Optical transport vendors prep for SDN

The Open Networking Foundation is still prepping its vision of how software-defined networking could apply to optical networks. But that hasn't stopped technology developers from offering their own takes.

The Open Networking Foundation is still prepping its vision of how software-defined networking could apply to optical networks. But that hasn't stopped technology developers from offering their own takes.

By STEPHEN HARDY

According to Infonetics Research, three-quarters of service providers indicate in a recent survey that they plan to deploy software-defined networking (SDN) technology in their networks at some point. That's at least one reason why the Open Networking Foundation (ONF) has created a working group tasked with helping to define how SDN might apply to the optical layer - and why just about every optical transport systems vendor has either articulated or is forming an SDN vision that involves its current and future systems.

However, that same study indicates that only one-third of the carrier survey respondents say such vendor strategies play a critical role in their hardware selection process. Which indicates that those still forming their strategies aren't too late - and those who have hope they're not too early.

Transport SDN

SDN architectures separate the network data plane from the control plane, which enables the creation of applications that can run across multiple classes of systems from multiple vendors. As discussed in the May/June 2014 issue of Lightwave (see "From embryonic to tectonic: SDN and the path toward industry transformation"), SDN promises to provide an unprecedented level of flexibility and speed for turning up new services and increasing network efficiency across multiple network layers. As the Infonetics survey illustrates, most carriers like the concept. The trick is how to pull it off.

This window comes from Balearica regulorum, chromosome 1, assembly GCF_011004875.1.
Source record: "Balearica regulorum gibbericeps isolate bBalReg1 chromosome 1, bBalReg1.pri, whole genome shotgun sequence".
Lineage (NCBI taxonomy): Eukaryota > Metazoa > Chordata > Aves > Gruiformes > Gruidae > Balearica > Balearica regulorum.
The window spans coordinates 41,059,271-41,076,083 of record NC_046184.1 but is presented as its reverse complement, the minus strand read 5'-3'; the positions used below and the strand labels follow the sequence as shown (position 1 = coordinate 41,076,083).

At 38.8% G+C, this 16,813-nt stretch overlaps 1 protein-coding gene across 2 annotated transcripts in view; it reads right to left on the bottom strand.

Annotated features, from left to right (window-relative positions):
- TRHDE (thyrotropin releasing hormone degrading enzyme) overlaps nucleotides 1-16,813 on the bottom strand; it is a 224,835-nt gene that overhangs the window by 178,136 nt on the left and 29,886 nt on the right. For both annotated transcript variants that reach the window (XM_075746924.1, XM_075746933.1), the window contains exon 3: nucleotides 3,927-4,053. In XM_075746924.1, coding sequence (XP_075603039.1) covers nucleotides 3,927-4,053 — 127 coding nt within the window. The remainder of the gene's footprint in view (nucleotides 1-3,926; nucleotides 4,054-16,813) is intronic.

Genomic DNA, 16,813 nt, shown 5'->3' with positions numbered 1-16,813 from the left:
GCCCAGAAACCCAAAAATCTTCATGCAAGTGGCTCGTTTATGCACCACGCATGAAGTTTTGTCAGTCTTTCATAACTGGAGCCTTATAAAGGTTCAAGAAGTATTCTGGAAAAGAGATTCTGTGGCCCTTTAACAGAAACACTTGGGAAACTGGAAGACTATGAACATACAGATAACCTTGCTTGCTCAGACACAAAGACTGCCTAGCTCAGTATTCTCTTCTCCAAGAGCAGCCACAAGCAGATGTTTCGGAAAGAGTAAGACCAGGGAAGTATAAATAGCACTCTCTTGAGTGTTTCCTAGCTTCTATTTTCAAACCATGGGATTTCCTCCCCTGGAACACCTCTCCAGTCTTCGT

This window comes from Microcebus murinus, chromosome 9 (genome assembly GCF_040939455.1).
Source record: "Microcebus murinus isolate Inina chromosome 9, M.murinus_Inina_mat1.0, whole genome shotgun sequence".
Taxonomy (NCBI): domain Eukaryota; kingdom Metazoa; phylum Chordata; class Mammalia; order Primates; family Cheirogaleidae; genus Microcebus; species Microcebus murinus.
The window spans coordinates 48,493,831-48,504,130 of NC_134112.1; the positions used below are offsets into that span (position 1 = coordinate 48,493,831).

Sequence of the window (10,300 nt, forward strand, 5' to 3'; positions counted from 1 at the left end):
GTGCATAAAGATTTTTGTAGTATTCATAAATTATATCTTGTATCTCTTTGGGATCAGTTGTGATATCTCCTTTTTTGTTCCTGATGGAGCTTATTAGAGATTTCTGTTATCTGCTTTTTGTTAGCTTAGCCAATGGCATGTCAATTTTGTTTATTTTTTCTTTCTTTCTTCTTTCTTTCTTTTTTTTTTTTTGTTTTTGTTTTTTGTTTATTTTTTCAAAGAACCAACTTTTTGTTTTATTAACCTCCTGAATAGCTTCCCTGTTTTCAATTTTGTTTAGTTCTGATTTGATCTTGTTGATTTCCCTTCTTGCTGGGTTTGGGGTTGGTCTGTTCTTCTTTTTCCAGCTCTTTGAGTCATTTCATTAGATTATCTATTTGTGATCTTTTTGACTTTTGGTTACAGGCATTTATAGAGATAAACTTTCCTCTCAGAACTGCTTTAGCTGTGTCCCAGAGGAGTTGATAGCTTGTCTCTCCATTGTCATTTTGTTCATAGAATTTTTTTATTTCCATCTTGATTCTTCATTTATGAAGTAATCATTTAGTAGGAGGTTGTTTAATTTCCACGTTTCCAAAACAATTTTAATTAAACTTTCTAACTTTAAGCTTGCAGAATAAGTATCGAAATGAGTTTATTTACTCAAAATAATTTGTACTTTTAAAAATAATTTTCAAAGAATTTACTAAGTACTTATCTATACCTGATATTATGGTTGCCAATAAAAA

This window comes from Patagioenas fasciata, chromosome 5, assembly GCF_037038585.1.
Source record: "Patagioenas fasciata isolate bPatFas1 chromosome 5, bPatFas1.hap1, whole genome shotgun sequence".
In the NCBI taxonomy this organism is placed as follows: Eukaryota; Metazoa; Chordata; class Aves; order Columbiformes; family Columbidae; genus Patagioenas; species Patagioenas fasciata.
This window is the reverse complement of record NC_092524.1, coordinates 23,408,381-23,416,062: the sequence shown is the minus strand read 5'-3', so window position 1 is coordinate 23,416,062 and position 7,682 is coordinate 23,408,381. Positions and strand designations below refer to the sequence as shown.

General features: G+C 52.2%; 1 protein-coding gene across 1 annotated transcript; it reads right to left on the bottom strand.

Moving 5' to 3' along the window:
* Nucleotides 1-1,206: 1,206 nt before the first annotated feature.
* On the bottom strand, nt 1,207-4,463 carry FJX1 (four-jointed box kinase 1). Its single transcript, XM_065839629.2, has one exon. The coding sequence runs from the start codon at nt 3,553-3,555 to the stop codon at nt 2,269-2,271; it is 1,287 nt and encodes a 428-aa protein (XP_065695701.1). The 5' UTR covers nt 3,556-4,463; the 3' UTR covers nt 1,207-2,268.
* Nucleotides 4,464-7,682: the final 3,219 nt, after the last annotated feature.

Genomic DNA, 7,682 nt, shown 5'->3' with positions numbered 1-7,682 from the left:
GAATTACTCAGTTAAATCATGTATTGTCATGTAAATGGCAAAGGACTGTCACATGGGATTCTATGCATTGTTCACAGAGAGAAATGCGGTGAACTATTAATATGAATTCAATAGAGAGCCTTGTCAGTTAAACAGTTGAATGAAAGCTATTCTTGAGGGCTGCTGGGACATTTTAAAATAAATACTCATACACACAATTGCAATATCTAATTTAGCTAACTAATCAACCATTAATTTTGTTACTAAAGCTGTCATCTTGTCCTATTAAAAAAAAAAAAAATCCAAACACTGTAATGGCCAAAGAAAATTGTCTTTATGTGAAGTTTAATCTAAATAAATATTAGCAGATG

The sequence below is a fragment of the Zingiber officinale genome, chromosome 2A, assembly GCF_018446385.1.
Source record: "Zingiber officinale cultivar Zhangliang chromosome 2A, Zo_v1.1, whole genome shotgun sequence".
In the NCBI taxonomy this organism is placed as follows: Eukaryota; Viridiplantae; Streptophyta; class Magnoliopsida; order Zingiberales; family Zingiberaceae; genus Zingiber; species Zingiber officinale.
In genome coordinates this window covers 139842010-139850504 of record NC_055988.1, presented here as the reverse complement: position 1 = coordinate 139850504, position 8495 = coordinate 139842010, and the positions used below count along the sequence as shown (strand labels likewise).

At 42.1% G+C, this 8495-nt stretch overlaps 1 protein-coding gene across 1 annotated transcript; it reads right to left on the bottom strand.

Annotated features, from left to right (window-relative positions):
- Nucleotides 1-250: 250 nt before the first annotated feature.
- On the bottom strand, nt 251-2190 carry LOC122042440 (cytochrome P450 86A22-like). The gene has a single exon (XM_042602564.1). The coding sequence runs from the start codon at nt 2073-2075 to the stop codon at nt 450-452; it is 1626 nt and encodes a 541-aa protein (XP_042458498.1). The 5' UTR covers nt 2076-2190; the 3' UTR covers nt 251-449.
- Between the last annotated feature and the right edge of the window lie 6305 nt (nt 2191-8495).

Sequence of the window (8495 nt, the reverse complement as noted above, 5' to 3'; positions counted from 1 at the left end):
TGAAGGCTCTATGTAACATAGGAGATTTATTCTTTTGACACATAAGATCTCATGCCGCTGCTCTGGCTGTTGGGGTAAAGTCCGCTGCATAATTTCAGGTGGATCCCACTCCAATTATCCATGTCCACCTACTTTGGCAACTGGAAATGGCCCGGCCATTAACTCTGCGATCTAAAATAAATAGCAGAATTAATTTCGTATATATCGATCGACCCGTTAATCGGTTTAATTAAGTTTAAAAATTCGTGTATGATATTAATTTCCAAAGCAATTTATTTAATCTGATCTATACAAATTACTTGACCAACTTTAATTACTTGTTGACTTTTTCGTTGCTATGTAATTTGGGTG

As has been the case with other new ideas, carriers are looking to standards bodies - in this case, groups such as the ONF and the European Telecommunications Standards Institute (ETSI) - to drive consensus on the proper application of SDN and a related concept, network functions virtualization (NFV), to their networks. Also, as has usually been the case, industry is jumping ahead of the standards bodies, either to influence the standards process or to create a first-to-market advantage among early adopters.

The OpenDaylight Project is the most prominent industry-led SDN force. Several optical transport systems vendors have joined the group - but at least some of these members have positioned OpenDaylight's work as focused primarily on the IP/MPLS layer rather than the optical infrastructure layer. That opens the door for proprietary approaches to the optical layer while the ONF's optical working group completes its task.

These responses from optical equipment manufacturers have ranged from adding programmable capabilities to their hardware (MRV's OptiPacket is a recent example) to full-blown SDN suites, with Cyan's Blue Planet platform perhaps the most salient example of the latter.

Like the ONF and the data-center ecosystem where SDN got its start, the optical transport systems vendors have embraced OpenFlow as the foundation of their efforts (although Huawei suggests its Protocol Oblivious Forwarding might be an improvement). With the ONF circulating drafts of its optical transport approach, the bet among these vendors is that their use of OpenFlow will allow easy modifications - or software bridges to be built - that will bring their proprietary approaches into conformance by the time carriers make SDN a more important part of their equipment evaluation process.


STEPHEN HARDY is editorial director and associate publisher of Lightwave.

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